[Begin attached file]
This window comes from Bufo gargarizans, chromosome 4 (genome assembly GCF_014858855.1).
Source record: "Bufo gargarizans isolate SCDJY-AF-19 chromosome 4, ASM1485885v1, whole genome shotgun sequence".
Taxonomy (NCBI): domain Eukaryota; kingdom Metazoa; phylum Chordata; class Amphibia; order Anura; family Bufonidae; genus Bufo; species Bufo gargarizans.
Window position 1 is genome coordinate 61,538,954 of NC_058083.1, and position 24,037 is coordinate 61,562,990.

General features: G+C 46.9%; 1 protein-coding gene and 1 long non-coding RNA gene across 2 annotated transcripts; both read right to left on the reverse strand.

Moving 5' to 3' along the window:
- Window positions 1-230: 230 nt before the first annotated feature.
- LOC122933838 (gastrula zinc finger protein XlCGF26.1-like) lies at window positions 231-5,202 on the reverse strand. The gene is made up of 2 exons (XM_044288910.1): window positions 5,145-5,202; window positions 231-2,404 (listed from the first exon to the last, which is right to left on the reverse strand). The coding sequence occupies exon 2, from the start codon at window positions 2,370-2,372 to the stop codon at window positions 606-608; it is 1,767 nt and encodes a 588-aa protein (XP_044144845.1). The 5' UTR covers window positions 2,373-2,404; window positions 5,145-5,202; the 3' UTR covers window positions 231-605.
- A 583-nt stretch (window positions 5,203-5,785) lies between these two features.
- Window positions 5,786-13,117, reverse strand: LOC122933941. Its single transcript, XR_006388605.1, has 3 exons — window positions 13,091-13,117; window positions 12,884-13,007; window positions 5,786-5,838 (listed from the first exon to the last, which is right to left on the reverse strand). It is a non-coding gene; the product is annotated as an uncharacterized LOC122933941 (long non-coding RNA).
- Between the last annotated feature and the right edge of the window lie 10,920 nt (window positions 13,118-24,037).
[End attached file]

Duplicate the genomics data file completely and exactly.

This window comes from Bufo gargarizans, chromosome 4 (genome assembly GCF_014858855.1).
Source record: "Bufo gargarizans isolate SCDJY-AF-19 chromosome 4, ASM1485885v1, whole genome shotgun sequence".
Taxonomy (NCBI): domain Eukaryota; kingdom Metazoa; phylum Chordata; class Amphibia; order Anura; family Bufonidae; genus Bufo; species Bufo gargarizans.
Window position 1 is genome coordinate 61,538,954 of NC_058083.1, and position 24,037 is coordinate 61,562,990.

General features: G+C 46.9%; 1 protein-coding gene and 1 long non-coding RNA gene across 2 annotated transcripts; both read right to left on the reverse strand.

Moving 5' to 3' along the window:
- Window positions 1-230: 230 nt before the first annotated feature.
- LOC122933838 (gastrula zinc finger protein XlCGF26.1-like) lies at window positions 231-5,202 on the reverse strand. The gene is made up of 2 exons (XM_044288910.1): window positions 5,145-5,202; window positions 231-2,404 (listed from the first exon to the last, which is right to left on the reverse strand). The coding sequence occupies exon 2, from the start codon at window positions 2,370-2,372 to the stop codon at window positions 606-608; it is 1,767 nt and encodes a 588-aa protein (XP_044144845.1). The 5' UTR covers window positions 2,373-2,404; window positions 5,145-5,202; the 3' UTR covers window positions 231-605.
- A 583-nt stretch (window positions 5,203-5,785) lies between these two features.
- Window positions 5,786-13,117, reverse strand: LOC122933941. Its single transcript, XR_006388605.1, has 3 exons — window positions 13,091-13,117; window positions 12,884-13,007; window positions 5,786-5,838 (listed from the first exon to the last, which is right to left on the reverse strand). It is a non-coding gene; the product is annotated as an uncharacterized LOC122933941 (long non-coding RNA).
- Between the last annotated feature and the right edge of the window lie 10,920 nt (window positions 13,118-24,037).